When Britain's Margaret Thatcher signed the 1984 agreement handing Hong Kong over to China, the man she signed it with was one of China's brightest lights, reform-minded premier Zhao Ziyang. It was a moment of great hope, with lots of pride and a sense that China, after years under the yoke of Mao Zedong, would become a forward-looking, less extreme state. Yet official photos of that signing now blur or diminish Zhao, or crop him out entirely.
Zhao, who opposed the bloody Tiananmen Square crackdown on student protest in 1989, and whose ideas prefigured China's economic rise, is still airbrushed out of Chinese history. Four days after his passing, after living under house arrest in Beijing for 15 years, state media has still given only four lines of comment, run next to a weather map, on the death of "comrade" Zhao.
Now Beijing's effort to silence discussion about Zhao at home has jumped the mainland's borders and landed in the heart of Hong Kong. The city is the only place on Chinese soil where Zhao can be publicly remembered. But a request Tuesday for a minute of silence for Zhao in the parliament here was ruled unconstitutional by the assembly president - outraging pro-democracy lawmakers. Wednesday they stood quietly for a minute, anyway. That caused pro-Beijing members to walk out, shutting down the legislature for the first time ever.
Reformers in Hong Kong say the ruling against Zhao is further evidence that the spirit of Hong Kong's agreed-to special autonomy is being violated. Thursday feeling ran deep among democrats that the dispute underscores a serious cultural distance between Hong Kong and Beijing, as the two sides get to know each other.
"I don't understand this ruling at all. As far as expressive politics in Hong Kong are concerned, this [moment of silence] is an act of humanity and basic decency," says Margaret Ng, a lawyer and parliamentarian.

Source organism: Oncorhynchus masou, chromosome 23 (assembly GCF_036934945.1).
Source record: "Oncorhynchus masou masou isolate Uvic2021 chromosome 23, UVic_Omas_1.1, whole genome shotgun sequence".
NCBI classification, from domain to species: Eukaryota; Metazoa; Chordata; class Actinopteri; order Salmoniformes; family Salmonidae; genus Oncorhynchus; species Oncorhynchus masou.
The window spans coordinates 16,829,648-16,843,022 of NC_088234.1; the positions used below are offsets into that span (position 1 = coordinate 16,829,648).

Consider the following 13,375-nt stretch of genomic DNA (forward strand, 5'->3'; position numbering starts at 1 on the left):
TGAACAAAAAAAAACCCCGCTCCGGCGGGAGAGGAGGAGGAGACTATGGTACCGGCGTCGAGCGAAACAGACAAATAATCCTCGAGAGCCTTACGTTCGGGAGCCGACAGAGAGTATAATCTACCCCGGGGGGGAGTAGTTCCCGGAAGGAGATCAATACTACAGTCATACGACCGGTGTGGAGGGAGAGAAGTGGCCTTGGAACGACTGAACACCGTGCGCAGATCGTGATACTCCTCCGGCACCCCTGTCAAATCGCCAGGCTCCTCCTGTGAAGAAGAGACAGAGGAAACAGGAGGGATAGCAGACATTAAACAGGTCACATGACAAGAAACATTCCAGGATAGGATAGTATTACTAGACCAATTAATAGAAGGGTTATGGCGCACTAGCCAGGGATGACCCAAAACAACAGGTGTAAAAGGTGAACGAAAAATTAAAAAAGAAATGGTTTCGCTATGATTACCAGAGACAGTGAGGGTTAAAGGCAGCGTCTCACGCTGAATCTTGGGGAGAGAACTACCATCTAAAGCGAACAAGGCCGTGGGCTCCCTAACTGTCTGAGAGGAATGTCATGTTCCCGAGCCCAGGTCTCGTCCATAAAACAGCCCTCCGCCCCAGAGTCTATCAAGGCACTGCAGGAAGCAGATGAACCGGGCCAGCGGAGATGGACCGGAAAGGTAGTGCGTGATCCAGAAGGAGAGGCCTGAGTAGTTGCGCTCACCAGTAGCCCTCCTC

Yet the repressive handling of Zhao's death raises even more basic questions inside China: Can China, which often berates Japan for a lack of honesty about World War II, develop the normal exchange of views that open societies enjoy?
When depicted in economic terms, experts say, China appears more liberal and open. Yet as a political entity, recent behaviors suggest the Communist Party and the new leadership of Hu Jintao may be more authoritarian than once thought.
The Tiananmen event was a watershed that set China on the path to economic reform, leaving political changes to be settled later. Those issues run directly through Zhao's life and role as a No. 1 leader in late 20th-century China. Scholars outside China, diplomats, and exiled intellectuals almost universally see Zhao as a figure who advocated both political and economic reform, and whose historical place must be dealt with at some point. But Chinese officials say their world-beating growth rate vindicates Zhao's arrest.
Zhao's famed willingness to go down into the square to meet students in 1989 sealed his legacy as beloved of the people - one reason the atmosphere in Beijing Thursday was said to be tense, and why Tiananmen Square had been cleared for the first time since the Falun Gong protests several years ago. Some sources indicate that Beijing officials are now considering a modest state funeral.
Apart from Tuesday's four-line obituary, no mention of Zhao is heard on state TV or in newspapers. Chinese Internet chat rooms are being monitored and messages regarding Zhao erased. Earlier this week, Chinese hoping to visit and pay respects at Zhao's home were turned away or asked to register with state police.
Thursday, both the Zhao home and Tiananmen Square were awash in plainclothes security. Police were no longer registering Chinese visiting the home, but a team was inside filming every visitor. Zhao's aid, Bao Tong, remains under house arrest.
The US State Department issued a glowing remembrance of Zhao through spokesman Richard Boucher, calling him a "a champion of reform at a time of momentous change in China.... We well remember that in 1989, in Tiananmen Square, Mr. Zhao went directly to the people of China, listened to their views, and engaged with them in a discussion about their desire for democracy."